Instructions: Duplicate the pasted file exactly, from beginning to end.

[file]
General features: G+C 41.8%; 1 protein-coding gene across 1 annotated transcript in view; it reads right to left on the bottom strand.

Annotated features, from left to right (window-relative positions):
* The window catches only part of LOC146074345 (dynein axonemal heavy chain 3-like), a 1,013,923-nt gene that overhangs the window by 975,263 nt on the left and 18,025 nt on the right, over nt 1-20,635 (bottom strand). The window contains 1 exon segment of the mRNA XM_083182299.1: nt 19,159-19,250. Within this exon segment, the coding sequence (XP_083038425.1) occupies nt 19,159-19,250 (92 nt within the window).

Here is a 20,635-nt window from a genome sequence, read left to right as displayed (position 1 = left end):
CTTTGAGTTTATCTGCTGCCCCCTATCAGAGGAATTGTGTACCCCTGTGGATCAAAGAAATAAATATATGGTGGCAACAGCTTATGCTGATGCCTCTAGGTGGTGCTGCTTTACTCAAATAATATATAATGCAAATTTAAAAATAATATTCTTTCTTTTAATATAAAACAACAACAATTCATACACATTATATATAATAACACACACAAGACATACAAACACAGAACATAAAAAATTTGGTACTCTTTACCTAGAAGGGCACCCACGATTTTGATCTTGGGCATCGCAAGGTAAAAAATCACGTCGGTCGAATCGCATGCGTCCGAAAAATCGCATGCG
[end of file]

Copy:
General features: G+C 41.8%; 1 protein-coding gene across 1 annotated transcript in view; it reads right to left on the bottom strand.

Annotated features, from left to right (window-relative positions):
* The window catches only part of LOC146074345 (dynein axonemal heavy chain 3-like), a 1,013,923-nt gene that overhangs the window by 975,263 nt on the left and 18,025 nt on the right, over nt 1-20,635 (bottom strand). The window contains 1 exon segment of the mRNA XM_083182299.1: nt 19,159-19,250. Within this exon segment, the coding sequence (XP_083038425.1) occupies nt 19,159-19,250 (92 nt within the window).

Here is a 20,635-nt window from a genome sequence, read left to right as displayed (position 1 = left end):
CTTTGAGTTTATCTGCTGCCCCCTATCAGAGGAATTGTGTACCCCTGTGGATCAAAGAAATAAATATATGGTGGCAACAGCTTATGCTGATGCCTCTAGGTGGTGCTGCTTTACTCAAATAATATATAATGCAAATTTAAAAATAATATTCTTTCTTTTAATATAAAACAACAACAATTCATACACATTATATATAATAACACACACAAGACATACAAACACAGAACATAAAAAATTTGGTACTCTTTACCTAGAAGGGCACCCACGATTTTGATCTTGGGCATCGCAAGGTAAAAAATCACGTCGGTCGAATCGCATGCGTCCGAAAAATCGCATGCG